By David Johns
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Qxd 7/27/2006 34 6:03 PM Page 34 An Invitation to Ethnomethodology the Chicago tradition could be accused of neglecting what was ordinary, mundane and familiar. Perhaps unjustifiably, this left such studies open to charges of voyeurism and sensationalism. Thus symbolic interactionist ethnographies were sardonically described by some critics as having a preoccupation with ‘nuts, sluts and perverts’ (Liazos, 1972). qxd 7/27/2006 6:03 PM Page 35 3 Ethnomethodology and Self-Reflection Once upon a time in sociology ‘armchair theorizing’ was a phrase used to caricature a particular kind of sociological practice, one that seemed to be out of touch with the realities of people’s lives in society.
Indeed, in our view there is far too little armchair research in sociology, using the method we outline in what follows. Sociology has developed elaborate and specialized techniques for gathering information that will enable it to describe and explain the social world. Such techniques presuppose that the social world is out there awaiting discovery. However, as we have emphasized earlier, the researcher is as much a part of the social world as anyone else. In an important sense, therefore, the social world is as much ‘in here’ as it is ‘out there’.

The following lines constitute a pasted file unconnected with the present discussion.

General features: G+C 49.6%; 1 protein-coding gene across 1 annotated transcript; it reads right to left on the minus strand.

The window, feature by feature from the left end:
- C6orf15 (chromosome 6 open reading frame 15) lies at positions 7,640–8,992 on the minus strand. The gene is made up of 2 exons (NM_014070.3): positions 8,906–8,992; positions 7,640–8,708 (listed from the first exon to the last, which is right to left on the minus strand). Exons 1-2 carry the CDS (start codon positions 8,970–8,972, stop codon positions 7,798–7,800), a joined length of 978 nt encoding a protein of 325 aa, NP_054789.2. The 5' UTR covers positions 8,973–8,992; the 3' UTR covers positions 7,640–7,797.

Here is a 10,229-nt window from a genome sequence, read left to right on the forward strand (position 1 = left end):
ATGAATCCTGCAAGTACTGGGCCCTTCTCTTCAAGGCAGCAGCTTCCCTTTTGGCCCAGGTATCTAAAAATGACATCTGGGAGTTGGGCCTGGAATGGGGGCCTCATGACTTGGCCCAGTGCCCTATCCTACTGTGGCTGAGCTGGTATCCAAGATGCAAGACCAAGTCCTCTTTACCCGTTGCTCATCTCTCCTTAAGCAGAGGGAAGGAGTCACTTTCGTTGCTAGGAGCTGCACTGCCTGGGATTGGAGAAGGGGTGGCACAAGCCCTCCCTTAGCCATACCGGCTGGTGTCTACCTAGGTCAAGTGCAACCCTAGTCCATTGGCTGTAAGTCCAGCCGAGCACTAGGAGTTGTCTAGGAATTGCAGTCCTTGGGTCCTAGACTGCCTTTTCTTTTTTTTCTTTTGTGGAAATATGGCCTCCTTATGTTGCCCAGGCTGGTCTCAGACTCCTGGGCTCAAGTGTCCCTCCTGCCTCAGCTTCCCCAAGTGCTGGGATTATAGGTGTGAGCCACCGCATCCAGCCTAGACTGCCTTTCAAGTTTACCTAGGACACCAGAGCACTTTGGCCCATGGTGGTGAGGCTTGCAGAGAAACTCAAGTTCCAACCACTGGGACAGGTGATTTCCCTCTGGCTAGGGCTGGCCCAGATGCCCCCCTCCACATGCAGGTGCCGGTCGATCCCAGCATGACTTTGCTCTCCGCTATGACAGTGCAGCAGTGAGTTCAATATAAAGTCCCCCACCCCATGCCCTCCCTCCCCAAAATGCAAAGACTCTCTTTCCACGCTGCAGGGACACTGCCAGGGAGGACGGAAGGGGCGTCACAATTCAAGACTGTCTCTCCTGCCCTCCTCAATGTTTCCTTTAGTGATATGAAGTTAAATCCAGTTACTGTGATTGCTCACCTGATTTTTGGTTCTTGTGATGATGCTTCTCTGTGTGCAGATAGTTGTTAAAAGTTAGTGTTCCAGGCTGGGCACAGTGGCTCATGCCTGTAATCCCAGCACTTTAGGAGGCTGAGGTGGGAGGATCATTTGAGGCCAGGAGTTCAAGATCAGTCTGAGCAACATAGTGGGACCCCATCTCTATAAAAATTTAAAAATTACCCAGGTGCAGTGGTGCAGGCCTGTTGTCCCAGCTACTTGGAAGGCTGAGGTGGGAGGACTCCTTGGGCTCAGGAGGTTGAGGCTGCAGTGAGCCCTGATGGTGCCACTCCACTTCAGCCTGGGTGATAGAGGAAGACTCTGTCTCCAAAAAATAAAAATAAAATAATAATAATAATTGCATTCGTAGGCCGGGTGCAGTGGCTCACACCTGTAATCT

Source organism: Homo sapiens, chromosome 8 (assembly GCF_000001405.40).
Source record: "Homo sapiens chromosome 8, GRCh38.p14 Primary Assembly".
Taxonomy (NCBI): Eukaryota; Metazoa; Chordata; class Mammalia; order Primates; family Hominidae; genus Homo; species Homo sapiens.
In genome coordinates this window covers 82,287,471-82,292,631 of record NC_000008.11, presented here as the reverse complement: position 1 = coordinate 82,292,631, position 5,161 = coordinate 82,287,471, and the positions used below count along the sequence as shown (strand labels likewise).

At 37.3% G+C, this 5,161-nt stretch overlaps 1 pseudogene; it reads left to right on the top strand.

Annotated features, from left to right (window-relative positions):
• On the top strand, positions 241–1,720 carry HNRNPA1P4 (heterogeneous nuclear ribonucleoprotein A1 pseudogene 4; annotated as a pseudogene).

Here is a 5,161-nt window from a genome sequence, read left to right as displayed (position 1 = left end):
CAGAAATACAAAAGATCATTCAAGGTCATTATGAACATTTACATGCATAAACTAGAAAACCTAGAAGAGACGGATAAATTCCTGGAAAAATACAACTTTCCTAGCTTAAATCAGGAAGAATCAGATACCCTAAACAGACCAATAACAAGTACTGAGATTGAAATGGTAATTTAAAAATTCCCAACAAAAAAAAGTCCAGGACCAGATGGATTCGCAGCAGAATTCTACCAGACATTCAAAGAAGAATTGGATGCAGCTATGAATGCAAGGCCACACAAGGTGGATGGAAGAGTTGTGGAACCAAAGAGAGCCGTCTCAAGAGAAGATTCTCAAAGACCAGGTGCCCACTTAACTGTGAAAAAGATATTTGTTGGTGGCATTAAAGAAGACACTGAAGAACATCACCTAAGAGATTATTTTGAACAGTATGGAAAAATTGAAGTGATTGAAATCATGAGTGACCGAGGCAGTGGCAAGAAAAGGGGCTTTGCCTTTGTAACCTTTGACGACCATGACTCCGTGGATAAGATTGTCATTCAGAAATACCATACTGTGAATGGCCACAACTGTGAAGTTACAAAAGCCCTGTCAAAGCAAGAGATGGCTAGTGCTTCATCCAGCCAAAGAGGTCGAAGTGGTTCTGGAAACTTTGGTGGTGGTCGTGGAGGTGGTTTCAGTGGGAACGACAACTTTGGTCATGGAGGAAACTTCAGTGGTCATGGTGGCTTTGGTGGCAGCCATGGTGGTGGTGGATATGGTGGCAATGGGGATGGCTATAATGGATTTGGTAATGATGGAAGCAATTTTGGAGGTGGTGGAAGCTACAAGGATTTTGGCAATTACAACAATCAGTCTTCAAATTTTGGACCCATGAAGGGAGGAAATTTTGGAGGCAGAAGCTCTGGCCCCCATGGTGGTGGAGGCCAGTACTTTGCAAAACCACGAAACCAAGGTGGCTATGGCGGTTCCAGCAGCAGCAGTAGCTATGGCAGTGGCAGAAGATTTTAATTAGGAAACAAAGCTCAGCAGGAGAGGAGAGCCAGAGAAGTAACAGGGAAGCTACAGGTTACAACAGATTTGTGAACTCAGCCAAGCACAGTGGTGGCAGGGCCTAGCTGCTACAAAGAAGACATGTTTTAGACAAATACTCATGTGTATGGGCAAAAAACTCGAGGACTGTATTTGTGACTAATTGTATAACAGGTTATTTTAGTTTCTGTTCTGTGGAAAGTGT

As we pointed out in Chapter 2, our particular ‘take’ on the relationship between our everyday action and experience and our membership of society is to view our experiences and our actions as ‘productions’. For example, in relation to experiences, we recognize a person, understand what is meant by what they say, feel sorrow or joy at their actions, feel guilt or remorse in relation to our own actions and so forth by virtue of our membership in society. Likewise, we are able to request a favour or return one, recognize a joke and also tell one, laugh on cue when told a joke by someone else, agree or disagree with a stated opinion or argument and so forth by means of our social competence.